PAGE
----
4. Create a culture of growth. Your company’s mission statement is probably wrong and someone should fix it. The goal isn’t to be the “best at what you do” or whatever similar noise it currently proclaims. Your mission is to create opportunity. And the source of all opportunity comes from growth. Growth is like the tide that raises all boats. Your company’s growth brings new benefits to your customers, new positions for staff, salary increases, and increases in the size of the overhead pool. What happens without growth is not pleasant to talk about. There are precious few opportunities for raises or new hires when contracts are locked in for years. Opportunity beyond the status quo only comes from organic growth and winning new contracts. Every single person in your company contributes to that growth. And every single one of them benefits from it. But for too many of them, it’s just an abstract concept instead of an everyday reality. They don’t realize just how personal winning new business is. Building a culture of growth starts by making them aware and then making prosperous growth everyone’s mission.
  5. Explain your approach to bid/no bid decisions. Similar to resource trade-offs, your business development, capture, and proposal staff also need to understand that they’re not wasting their time pouring effort into a proposal for a pursuit that should never have been bid. If you can’t come up with anything more inspirational than “we can do the work” or “I think we have a chance at winning it,” you might want to reconsider the criteria you’re using to make bid decisions. Provide good, solid, inspiring reasons why each pursuit is worth the effort. Breaking into new customers in new markets may require bidding pursuits with lower odds of winning. Staying in front of a key strategic customer might make bidding something you don’t expect to win worth it. Instead of that being a signal to your staff that they can slack off, it should be a call to submit something competitive to improve your future chances of growth. Help them be goal driven. Help them develop a sense of purpose and accomplishment for all of their efforts. As a bonus, articulating your rationale will help you make better bid decisions in the future.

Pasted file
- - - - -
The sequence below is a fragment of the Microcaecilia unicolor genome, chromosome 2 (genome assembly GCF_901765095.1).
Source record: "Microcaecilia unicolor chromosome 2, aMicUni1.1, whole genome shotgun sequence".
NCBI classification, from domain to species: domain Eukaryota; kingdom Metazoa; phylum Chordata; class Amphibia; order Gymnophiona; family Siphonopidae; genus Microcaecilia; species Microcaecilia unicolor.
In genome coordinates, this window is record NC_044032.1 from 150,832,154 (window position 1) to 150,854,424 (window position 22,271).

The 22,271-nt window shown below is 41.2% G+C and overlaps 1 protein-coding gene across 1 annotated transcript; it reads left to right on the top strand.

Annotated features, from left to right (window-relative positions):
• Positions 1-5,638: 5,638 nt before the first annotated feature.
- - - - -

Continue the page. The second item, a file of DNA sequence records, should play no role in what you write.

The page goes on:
6. Show that you understand win rate math and ROI economics. Your organization’s win rate determines its success more than any other metric. And yet, it is so difficult to properly calculate your win rate that it can be meaningless to compare win rates. What makes win rate so important is that it is crucial for understanding ROI. And understanding ROI is critical for measuring growth. You should become an expert in understanding win rate math and ROI economics in order to make data driven decisions about things like the proposal process and staffing. It is also good to teach it to your staff so that they understand how to measure growth and make better resource allocation decisions during pursuits. 

As much as process mechanics, having a common understanding of these issues is what will make your team work like a team. They add up to the combination of purpose and situational awareness needed for people to do a better job of working together to win.

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More information about "Carl Dickson"

Carl Dickson

Carl is the Founder and President of CapturePlanning.com and PropLIBRARY

Carl is an expert at winning in writing, with more than 30 year's experience. He's written multiple books and published over a thousand articles that have helped millions of people develop business and write better proposals. Carl is also a frequent speaker, trainer, and consultant and can be reached at carl.dickson@captureplanning.com. To find out more about him, you can also connect with Carl on LinkedIn.